Willem Werner Hubert "Willy" Claes (Dutch: [ˈʋɪli klaːs]; born 24 November 1938) is a Belgian politician who served as the eighth Secretary General of NATO, from 1994 to 1995. Claes was forced to resign from his NATO position after he was found guilty of corruption, which was uncovered during the investigation into André Cools' death. Claes was a member of the Flemish Socialist Party.
|8th Secretary General of NATO|
17 October 1994 – 20 October 1995
|Preceded by||Sergio Balanzino (Acting) Manfred Wörner|
|Succeeded by||Sergio Balanzino (Acting) Javier Solana|
|President of the Party of European Socialists|
November 1992 – October 1994
|Preceded by||Guy Spitaels|
|Succeeded by||Rudolf Scharping|
|Minister of Foreign Affairs|
7 March 1992 – 10 October 1994
|Prime Minister||Jean-Luc Dehaene|
|Preceded by||Mark Eyskens|
|Succeeded by||Frank Vandenbroucke|
|Born||24 November 1938|
|Political party||Different Socialist Party|
|Alma mater||Vrije Universiteit Brussel|
Claes began his political career in the Hasselt city council. In 1968, he was elected to the national parliament. In 1972, he entered the cabinet for the first time as minister of education. Between 1973 and 1992, he was minister of economic affairs of Belgium three separate times. He also served as deputy prime minister five times, and was an important negotiator in the formation of coalition governments during the 1980s.
Claes was Minister of Foreign Affairs from 1992 until 1994, during which period he presided over Belgium's withdrawal from the UN peacekeeping mission in Rwanda during the Rwandan genocide. Belgium's withdrawal is thought[by whom?] to have dramatically worsened the situation on the ground, leading to thousands of deaths.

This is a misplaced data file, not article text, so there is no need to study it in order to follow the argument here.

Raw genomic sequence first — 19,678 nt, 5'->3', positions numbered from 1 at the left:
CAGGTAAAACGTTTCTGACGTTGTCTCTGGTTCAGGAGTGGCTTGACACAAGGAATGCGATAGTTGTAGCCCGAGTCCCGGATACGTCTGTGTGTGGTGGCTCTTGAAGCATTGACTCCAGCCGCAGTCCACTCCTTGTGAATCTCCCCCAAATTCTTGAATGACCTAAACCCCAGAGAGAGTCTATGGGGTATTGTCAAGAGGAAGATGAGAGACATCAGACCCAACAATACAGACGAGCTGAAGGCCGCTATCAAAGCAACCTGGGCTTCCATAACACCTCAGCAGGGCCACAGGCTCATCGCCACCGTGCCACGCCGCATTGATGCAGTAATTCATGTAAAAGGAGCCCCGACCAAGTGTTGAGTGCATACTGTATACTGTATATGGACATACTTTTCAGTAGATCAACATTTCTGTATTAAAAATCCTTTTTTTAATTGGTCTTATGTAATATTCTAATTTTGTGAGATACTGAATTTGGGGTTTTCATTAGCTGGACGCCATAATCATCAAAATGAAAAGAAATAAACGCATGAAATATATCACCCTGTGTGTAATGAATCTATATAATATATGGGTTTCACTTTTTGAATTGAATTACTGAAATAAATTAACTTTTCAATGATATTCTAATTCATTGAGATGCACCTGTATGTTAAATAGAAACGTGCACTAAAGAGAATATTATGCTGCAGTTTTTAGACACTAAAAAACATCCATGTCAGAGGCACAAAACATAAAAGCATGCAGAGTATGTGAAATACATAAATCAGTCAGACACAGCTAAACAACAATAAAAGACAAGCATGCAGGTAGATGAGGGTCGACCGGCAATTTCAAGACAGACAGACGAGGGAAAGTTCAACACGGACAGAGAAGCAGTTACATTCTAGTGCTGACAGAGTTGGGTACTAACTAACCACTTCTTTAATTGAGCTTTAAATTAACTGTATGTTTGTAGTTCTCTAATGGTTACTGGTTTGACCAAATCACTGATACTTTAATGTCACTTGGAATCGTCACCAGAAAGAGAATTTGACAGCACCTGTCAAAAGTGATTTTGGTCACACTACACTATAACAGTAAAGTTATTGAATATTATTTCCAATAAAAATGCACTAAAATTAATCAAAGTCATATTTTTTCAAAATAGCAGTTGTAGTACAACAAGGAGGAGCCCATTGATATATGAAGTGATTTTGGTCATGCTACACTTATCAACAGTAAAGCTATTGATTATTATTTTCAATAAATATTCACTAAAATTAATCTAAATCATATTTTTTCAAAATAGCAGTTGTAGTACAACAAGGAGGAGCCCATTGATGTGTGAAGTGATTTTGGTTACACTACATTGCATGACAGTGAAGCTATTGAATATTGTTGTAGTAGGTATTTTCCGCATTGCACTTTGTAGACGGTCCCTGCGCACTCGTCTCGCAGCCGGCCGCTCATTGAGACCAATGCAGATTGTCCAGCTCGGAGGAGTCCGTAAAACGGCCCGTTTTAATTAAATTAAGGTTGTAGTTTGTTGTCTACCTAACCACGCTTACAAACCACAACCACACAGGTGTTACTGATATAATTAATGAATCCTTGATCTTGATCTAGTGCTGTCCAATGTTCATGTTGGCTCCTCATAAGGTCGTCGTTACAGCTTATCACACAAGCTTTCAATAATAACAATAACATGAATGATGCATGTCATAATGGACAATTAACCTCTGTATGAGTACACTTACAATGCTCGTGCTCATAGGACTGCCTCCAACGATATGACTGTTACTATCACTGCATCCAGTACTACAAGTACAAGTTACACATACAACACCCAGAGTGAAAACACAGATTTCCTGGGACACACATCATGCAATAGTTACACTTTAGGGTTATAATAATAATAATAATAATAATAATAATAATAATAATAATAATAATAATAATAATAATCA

Claes was also Secretary General of NATO from 1994 until 1995, when he resigned after the discovery of a bribe of over 50 million Belgian francs (BEF), accepted at the time he was minister of economic affairs and connected to the defence contract negotiations with Agusta and Dassault. A criminal trial was handled by the Court of Cassation, which is responsible for cases involving minister in function. Claes received a 60 000 BEF fine, a three-year probationary sentence and a five-year prohibition on running for public office. An appeal at the European Court of Human Rights resulted in the confirmation of the Belgian sentence.
Media related to Willy Claes at Wikimedia Commons